Rare Earth Glass Leica Lenses: A Quick and Quirky Overview

Sep 5, 2018  By Jason Schneider
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Yes, they were (and still are!) literally radioactive, but they incorporated elements made of thorium and lanthanum glass because of their unique optical properties

By Jason Schneider

By the late 1940s, the management at Leica knew they needed to come up with a superlative successor to the well-respected 50mm f/2 Summitar that had been designed by the legendary Max Berek in 1937 and had been in production since 1939. By that time, they were diligently working on a stunning new Leica camera that was to become the landmark Leica M3 of 1954, and their goal was to grace it with the finest, most advanced 50mm f/2 lens the world had ever seen.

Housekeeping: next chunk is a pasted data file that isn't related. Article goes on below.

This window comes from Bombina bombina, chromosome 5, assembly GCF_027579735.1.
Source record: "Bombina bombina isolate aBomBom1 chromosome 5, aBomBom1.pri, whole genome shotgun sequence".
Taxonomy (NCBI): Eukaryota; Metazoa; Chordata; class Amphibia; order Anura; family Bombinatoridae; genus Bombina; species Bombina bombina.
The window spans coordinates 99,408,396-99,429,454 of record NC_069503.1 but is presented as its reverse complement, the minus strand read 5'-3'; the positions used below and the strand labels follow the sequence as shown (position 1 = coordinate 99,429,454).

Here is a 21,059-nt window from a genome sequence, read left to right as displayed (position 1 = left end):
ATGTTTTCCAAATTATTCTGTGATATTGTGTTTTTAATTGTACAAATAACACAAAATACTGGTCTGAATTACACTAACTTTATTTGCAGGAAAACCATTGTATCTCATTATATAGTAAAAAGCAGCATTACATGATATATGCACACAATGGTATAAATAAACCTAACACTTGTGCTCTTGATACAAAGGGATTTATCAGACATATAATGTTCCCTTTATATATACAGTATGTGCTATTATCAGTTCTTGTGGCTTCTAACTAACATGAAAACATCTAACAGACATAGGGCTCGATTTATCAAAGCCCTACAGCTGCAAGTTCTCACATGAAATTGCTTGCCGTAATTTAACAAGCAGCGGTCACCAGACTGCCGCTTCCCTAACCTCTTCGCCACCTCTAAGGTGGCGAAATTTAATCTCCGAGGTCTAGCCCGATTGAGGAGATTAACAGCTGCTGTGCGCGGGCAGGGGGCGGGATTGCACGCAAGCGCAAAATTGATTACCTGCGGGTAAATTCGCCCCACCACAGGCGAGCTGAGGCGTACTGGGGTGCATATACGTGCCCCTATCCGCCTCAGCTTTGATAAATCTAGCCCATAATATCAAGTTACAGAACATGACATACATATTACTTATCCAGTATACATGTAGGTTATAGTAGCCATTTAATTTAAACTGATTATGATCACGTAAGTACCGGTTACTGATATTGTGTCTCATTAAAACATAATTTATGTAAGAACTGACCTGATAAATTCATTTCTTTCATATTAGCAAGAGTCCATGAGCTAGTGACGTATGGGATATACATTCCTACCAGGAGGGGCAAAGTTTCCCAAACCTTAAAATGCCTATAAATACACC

The assignment fell to Gustav Kleinberg and Otto Zimmermann, two of the most brilliant optical designers at E. Leitz Wetzlar and close associates of Berek, who passed away in October 1949. To create what became the Summicron, a 7-element, a 4-group masterpiece with elements having shallower curves than those in the Summitar, they needed to use glass that provided a very high refractive index (light-bending power), along with very low dispersion (the differences in light-bending angles for various wavelengths of light.) The classic measure of the optical dispersion of a glass is its Abbe number; the higher the number, the narrower the dispersion spectrum, and the easier it is to control chromatic aberrations, etc.